If I take those “0” days out of my daily average – making it an average of the miles I ran on the days I did run vs. yearly daily average – it comes out to something closer to 6.5 miles. My second highest daily running total? 3 miles at 28-times, 3.1 at 20-times. My target of 4.1? I did that 19 times this year: further proof that one descriptive statistic doesn’t give you enough information at all. My college Psych Research Methods professor would be proud that I’ve retained that.

I ran races with my kids from 5ks to Spartans to a Marathon relay. I met some amazing people who were in the process of crushing their goals.

On Sunday, December 30, I’m running the last of 3 10-mile legs with a friend striving to hit 2000 miles on the year – accomplished with a day 364 50k in an all-or-nothing gambit to complete an ultra-marathon AND hit 2000 miles. He’s amazing.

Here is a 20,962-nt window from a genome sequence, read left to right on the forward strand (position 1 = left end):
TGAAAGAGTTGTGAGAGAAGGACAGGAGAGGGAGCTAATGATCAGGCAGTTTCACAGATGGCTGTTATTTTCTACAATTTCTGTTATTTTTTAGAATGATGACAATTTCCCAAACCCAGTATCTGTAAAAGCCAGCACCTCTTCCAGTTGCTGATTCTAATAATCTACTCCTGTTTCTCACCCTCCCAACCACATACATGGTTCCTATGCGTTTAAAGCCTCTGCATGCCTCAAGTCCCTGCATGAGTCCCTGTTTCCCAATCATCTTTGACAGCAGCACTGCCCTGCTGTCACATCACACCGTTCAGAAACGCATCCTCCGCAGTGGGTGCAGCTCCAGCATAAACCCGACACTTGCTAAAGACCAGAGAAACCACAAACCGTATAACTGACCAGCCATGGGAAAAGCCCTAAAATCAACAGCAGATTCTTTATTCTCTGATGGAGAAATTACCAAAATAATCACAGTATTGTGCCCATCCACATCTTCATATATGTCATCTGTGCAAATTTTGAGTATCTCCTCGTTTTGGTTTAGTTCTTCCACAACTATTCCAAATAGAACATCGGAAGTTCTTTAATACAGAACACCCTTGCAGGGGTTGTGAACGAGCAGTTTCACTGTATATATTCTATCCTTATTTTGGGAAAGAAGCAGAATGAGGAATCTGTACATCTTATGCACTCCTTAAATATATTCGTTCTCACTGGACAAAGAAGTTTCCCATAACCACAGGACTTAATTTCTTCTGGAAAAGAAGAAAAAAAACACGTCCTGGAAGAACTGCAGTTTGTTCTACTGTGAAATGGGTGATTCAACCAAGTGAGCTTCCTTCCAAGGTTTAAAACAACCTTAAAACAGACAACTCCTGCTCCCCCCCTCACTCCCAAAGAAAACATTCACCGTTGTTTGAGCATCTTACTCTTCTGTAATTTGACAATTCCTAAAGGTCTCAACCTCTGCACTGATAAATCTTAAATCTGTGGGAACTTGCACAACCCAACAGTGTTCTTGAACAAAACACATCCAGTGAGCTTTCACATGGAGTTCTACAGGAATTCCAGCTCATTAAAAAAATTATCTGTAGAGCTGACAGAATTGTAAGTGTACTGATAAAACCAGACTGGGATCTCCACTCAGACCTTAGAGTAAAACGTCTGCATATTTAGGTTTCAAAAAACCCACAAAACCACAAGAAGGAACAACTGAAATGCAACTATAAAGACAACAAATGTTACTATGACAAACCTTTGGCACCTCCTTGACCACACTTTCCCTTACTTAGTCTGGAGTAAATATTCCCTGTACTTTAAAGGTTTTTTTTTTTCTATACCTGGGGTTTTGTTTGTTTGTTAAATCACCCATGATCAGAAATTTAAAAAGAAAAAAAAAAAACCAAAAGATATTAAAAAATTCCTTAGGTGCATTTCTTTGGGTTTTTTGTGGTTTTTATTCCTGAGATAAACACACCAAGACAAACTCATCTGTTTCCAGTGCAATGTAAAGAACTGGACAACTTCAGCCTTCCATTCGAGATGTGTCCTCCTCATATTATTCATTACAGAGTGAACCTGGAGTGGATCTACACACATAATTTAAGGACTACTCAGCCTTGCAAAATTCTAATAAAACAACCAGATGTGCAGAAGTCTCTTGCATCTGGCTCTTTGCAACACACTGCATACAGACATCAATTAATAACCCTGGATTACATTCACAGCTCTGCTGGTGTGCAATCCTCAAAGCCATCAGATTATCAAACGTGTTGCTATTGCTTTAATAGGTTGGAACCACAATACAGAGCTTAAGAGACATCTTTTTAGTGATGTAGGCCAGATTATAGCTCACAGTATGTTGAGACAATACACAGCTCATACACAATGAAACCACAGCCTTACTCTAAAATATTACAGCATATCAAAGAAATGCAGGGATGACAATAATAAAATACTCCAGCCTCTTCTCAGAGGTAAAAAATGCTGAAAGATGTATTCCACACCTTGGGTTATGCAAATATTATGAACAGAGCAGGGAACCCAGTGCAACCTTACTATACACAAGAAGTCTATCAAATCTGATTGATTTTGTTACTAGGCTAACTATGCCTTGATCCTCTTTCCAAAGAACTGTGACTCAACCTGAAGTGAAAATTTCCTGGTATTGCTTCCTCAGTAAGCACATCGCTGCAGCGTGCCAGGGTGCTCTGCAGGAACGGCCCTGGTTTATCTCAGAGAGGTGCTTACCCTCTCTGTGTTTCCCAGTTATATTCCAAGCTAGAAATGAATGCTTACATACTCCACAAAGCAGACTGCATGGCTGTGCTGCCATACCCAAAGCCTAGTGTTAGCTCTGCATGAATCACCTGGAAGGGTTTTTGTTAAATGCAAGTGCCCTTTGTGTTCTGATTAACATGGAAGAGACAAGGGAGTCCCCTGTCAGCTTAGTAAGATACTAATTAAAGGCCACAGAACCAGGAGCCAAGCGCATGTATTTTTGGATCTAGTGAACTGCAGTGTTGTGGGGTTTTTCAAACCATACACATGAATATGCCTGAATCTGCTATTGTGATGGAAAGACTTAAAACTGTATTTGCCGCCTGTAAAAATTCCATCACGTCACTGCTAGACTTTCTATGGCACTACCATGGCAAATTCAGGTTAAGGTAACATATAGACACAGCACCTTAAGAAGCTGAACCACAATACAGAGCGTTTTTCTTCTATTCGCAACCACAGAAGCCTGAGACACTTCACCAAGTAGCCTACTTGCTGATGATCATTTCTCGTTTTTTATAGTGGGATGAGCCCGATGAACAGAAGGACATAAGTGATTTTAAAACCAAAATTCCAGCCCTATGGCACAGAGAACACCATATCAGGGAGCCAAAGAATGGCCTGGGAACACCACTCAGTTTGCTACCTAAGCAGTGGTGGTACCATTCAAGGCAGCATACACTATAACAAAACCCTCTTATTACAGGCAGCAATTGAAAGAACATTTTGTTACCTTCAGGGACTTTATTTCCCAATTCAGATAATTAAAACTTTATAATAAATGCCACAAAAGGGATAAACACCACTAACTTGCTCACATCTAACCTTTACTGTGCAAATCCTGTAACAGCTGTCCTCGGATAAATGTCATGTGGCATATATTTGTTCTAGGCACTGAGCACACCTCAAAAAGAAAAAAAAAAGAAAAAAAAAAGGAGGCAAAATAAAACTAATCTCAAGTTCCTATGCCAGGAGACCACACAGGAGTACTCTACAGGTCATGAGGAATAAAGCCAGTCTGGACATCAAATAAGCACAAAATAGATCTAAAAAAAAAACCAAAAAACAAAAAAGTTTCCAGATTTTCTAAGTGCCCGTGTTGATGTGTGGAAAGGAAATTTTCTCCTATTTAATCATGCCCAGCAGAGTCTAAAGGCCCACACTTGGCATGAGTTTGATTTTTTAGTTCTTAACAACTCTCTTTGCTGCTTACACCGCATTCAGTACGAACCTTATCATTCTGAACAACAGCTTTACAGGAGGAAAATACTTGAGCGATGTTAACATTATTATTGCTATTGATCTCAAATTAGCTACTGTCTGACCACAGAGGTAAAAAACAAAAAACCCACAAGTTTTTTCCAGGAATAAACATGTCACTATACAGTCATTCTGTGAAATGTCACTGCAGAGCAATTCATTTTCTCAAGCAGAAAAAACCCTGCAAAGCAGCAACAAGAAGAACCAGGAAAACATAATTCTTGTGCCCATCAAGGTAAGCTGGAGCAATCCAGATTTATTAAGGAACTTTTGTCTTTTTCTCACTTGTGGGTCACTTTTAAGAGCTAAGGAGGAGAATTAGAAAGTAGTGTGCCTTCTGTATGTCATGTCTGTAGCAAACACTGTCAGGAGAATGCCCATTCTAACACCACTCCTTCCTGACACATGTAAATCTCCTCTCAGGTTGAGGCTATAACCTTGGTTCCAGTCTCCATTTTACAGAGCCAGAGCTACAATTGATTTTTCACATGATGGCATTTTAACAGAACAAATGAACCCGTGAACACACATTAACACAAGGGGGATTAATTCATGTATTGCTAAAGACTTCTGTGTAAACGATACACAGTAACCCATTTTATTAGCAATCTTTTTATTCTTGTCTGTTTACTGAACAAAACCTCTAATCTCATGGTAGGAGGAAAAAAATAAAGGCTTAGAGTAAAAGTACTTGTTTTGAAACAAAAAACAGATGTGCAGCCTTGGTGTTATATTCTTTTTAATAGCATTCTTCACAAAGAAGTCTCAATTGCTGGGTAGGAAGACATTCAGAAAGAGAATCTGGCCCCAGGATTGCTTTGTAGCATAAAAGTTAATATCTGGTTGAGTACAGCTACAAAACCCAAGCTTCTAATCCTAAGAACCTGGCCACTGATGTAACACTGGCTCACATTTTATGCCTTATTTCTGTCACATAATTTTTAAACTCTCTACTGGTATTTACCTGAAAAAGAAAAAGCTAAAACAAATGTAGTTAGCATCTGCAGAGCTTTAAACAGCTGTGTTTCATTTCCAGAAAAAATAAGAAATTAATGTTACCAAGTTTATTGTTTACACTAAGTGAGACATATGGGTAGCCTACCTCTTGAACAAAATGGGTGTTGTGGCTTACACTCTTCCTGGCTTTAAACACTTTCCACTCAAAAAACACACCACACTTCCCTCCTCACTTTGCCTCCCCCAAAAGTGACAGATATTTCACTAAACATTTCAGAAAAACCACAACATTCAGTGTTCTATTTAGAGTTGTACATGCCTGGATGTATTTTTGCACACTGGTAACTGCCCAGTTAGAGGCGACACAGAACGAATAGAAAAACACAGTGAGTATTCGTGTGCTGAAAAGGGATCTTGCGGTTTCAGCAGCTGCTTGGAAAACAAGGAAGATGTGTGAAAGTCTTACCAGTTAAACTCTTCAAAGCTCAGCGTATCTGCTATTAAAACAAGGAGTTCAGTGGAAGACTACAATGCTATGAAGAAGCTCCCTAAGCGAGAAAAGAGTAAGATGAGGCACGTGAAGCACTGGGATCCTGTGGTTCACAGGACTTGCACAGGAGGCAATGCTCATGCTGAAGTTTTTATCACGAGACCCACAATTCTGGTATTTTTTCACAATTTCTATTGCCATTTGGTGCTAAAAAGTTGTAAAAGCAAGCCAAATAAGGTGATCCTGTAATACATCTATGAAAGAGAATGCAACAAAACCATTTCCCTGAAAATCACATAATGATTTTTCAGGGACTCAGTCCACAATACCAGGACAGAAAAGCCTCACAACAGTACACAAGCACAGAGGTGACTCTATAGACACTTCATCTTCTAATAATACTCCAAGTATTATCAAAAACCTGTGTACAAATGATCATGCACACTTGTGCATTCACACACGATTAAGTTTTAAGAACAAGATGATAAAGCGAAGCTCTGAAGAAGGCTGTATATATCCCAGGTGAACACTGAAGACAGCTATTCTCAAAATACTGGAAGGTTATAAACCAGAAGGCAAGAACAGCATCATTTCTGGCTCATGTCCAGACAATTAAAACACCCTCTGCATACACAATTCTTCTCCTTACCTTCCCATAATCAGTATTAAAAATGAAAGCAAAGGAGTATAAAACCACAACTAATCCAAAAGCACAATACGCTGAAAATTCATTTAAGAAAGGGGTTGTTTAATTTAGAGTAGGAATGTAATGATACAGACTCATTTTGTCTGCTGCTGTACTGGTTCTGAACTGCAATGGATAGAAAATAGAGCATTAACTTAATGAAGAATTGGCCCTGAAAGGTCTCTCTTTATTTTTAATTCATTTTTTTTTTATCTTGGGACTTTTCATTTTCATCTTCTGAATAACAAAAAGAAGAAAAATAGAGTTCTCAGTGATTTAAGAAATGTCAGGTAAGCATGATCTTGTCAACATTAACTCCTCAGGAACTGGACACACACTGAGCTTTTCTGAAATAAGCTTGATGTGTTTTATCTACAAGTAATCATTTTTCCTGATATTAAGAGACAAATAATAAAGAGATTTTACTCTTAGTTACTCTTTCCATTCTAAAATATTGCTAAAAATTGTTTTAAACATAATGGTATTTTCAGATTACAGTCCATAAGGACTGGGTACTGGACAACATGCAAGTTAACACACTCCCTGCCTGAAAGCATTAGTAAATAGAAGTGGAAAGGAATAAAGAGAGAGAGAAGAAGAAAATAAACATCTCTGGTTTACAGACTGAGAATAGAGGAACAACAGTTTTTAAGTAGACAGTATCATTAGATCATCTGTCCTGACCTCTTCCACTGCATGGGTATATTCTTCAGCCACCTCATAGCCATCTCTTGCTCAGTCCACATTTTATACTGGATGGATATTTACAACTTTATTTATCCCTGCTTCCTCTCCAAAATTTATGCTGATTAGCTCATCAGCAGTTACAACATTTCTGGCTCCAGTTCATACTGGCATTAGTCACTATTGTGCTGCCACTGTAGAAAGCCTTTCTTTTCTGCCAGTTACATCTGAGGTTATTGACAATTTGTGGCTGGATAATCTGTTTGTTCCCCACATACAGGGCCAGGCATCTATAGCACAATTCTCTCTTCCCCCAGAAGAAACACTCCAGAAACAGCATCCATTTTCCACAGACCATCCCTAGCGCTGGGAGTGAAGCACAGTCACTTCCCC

I met and was inspired by a marine master sergeant with an insane fitness schedule, became friends with a stage 4 cancer survivor – the man running for 2000 miles above – and supported friends through divorce and the passing of parents. TIme can pass so quickly that it becomes so easy to lose the forest for the trees. 2018 has been an amazing year, one that I wish were more common: more up than down, more good than bad, more positive than negative. The year hasn’t been uniformly positive, but it has been incrementally more positive than negative. The most important thing I’m taking with me from my experience this year is the realization that it is the people in your life that are the most important factor in how successful you will be: how much support do you have, how much support do you give, who can you rely on and who can rely on you?

I hope for you, dear reader, that your 2018 was as positive as mine. If not, then I hope the coming 2019 will be the year you should have.

Ba-dee-ya! An exhortation to be happy.

Do you remember the 21st night of September? I bet you just sang those lyrics in your head as you read them.